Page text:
- The Washington Times - Wednesday, January 19, 2005

Director and co-writer Alex de la Iglesia’s Common Wealth (aka “La Comunidad”) is something of a darker-hued update of such literally killer vintage British comedies as “Kind Hearts and Coronets” and the recently remade “The Ladykillers.” New from Ventura Distribution’s Cinema Latino line (venturadistribution.com, $19.99), it represents a deft combo of jaundiced wit and twisted suspense. It’s our ?

DVD pick of the week

Frequent Pedro Almodovar diva Carmen Maura (late of “Women on the Verge of a Nervous Breakdown”) plays Julia, a Madrid real-estate agent who lucks into a huge stash of cash hidden in a locked apartment with a long-deceased tenant.

As it develops, Julia’s find is not so secret as she’d hoped: The building’s avaricious residents are well aware of the money’s existence and Julia’s discovery of the hitherto elusive treasure.

Will our resourceful heroine live long enough to escape the building and enjoy her ill-gotten gains?

Mr. de la Iglesia, who had earlier impressed audiences with his tongue-in-cheek 1995 chiller “Day of the Beast” and his equally offbeat 1997 English-language kidnap caper “Dance With the Devil” (starring Javier Bardem, Rosie Perez and James Gandolfini), here fashions a fun, frantic fable about the self-destructive power of all-consuming greed.

The building’s crew of dangerous eccentrics, brought to vivid life by an able supporting cast, recalls Roman Polanski’s 1977 paranoia parable “The Tenant,” but the show ultimately belongs to the ever-capable Miss Maura and her wide-reaching range of comic skills.

Extras include an entertaining “making-of” featurette, deleted scenes, Mr. de la Iglesia’s short film “Killer Mirindas” and a photo gallery. The disc also offers Castilian- and Spanish-language options, along with English subtitles.

Gleefully sardonic but never mean-spirited, “Common Wealth” arrives as a most welcome digital bargain.

The ‘A’ list

Elsewhere in the import arena, Mira Sorvino and Olivier Martinez search for a serial killer in the Spanish thriller Angel of Death (MGM Home Entertainment, $25.98), while Jane Austen receives a radical musical Bollywood makeover in the Indian “Sense and Sensibility” adaptation I Have Found It (Kino Video, $24.95).

Three recent homegrown, theatrically released thrillers stalk vidstores this week:

• New Line Home Entertainment grants the gala, extras-enhanced “Infinifilm” treatment to David R. Ellis’ Cellular ($27.95), scripted by genre vet Larry Cohen (late of “Phone Booth”) and starring Kim Basinger.

• Julianne Moore toplines in the supernatural The Forgotten ($28.95), new from Sony Pictures Home Entertainment.

• Touchstone Home Entertainment issues M. Night Shyamalan’s latest existential fearfest The Village ($29.99), with Joaquin Phoenix and Bryce Dallas Howard, complete with bonus featurettes.

Adding to the Shyamalan cache is Buena Vista Home Entertainment’s direct-to-DVD documentary feature The Buried Secret of M. Night Shyamalan ($29.99).

Elsewhere, Halle Berry suits up as the titular feline fatale Catwoman ($27.95) in Warner Home Video’s superheroine adventure, complete with a clawful of special features, including documentaries and additional scenes.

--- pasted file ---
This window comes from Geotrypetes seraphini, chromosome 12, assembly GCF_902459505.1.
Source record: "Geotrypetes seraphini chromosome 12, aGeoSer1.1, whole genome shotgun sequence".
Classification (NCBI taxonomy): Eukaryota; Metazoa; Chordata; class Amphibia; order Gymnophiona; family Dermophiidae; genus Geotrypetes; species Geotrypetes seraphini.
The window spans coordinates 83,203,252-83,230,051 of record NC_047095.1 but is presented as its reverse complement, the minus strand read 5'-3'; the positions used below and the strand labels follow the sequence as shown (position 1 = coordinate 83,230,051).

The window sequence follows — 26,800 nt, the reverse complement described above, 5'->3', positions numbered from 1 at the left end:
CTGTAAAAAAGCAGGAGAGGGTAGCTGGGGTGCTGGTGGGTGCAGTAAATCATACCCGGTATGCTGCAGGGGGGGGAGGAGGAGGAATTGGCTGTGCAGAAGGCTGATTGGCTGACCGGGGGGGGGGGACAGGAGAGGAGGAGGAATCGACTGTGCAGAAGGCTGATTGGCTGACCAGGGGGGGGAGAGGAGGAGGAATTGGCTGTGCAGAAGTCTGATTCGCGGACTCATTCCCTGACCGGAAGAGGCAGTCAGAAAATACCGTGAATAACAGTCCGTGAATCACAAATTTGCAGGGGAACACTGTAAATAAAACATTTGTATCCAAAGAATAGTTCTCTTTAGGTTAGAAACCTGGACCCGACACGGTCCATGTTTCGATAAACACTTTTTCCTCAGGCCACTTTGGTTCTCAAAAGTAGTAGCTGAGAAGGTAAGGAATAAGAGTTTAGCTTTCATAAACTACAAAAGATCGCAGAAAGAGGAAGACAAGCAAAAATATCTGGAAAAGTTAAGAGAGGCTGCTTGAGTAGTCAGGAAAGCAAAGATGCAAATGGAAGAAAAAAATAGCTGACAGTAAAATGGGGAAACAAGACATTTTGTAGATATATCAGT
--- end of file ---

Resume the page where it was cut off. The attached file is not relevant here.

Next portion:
In a more earnest vein, Billy Bob Thornton paces the coaching lines in Peter Berg’s fact-based high-school football drama Friday Night Lights (Universal Pictures Home Entertainment, $29.98), with featurettes and deleted scenes.


In fresh TV-on-DVD developments, comic curmudgeon Larry David returns in Curb Your Enthusiasm: The Complete Third Season ($39.98). HBO Video’s double-disc set includes all 10 Season Three episodes, cast and crew featurettes, and more.

The same label releases director Jim McKay’s ensemble drama Everyday People ($26.98), set in New York City.

Warner Home Video issues the British espionage series MI-5: Vol. 2 ($79.98), in a bonus-enhanced five-disc set.

Video verite

Three recommended new biographical documentaries also join area DVD shelves:

• Ken Burns’ Unforgivable Blackness: The Rise and Fall of Jack Johnson (PBS Home Video, $24.99), with Samuel L. Jackson providing the famed fighter’s voice.

• Jimmy Scott: If You Only Knew (Rhino Video, $19.99), a portrait of the jazz singer.

• Bill Hicks Live (Ryko Distribution, $19.95), a collection of the late satirist’s classic performances, plus a bonus documentary exploring his brief but influential life.

Collectors’ corner

On the vintage-film front, Warner introduces three classics to the digital ranks: the 1940 Bette Davis mystery The Letter, the 1950 jungle adventure King Solomon’s Mines, starring Deborah Kerr and Stewart Grainger, and the 1952 Sir Walter Scott adaptation Ivanhoe, with Robert Taylor as the title knight. The discs are tagged at $19.97 each.

Phan mail

Dear Phantom: I would like to know whether Motown is planning on releasing their TV specials on DVD? The shows I’m interested in are: “TCB on Broadway”; “Diana,” with Bill Cosby, Michael Jackson; and “Lady Sings the Blues” (the movie).

Decarlo, via e-mail

No word on the Motown specials, but Lady Sings the Blues is available (VHS only, $22.49) via Movies Unlimited (moviesunlimited.com).

Send your video comments and queries to Phantom of the Movies, The Washington Times, 3600 New York Ave. NE, Washington, DC 20002, or e-mail us at [email protected] Check out our Web site at www.videoscopemag.com.

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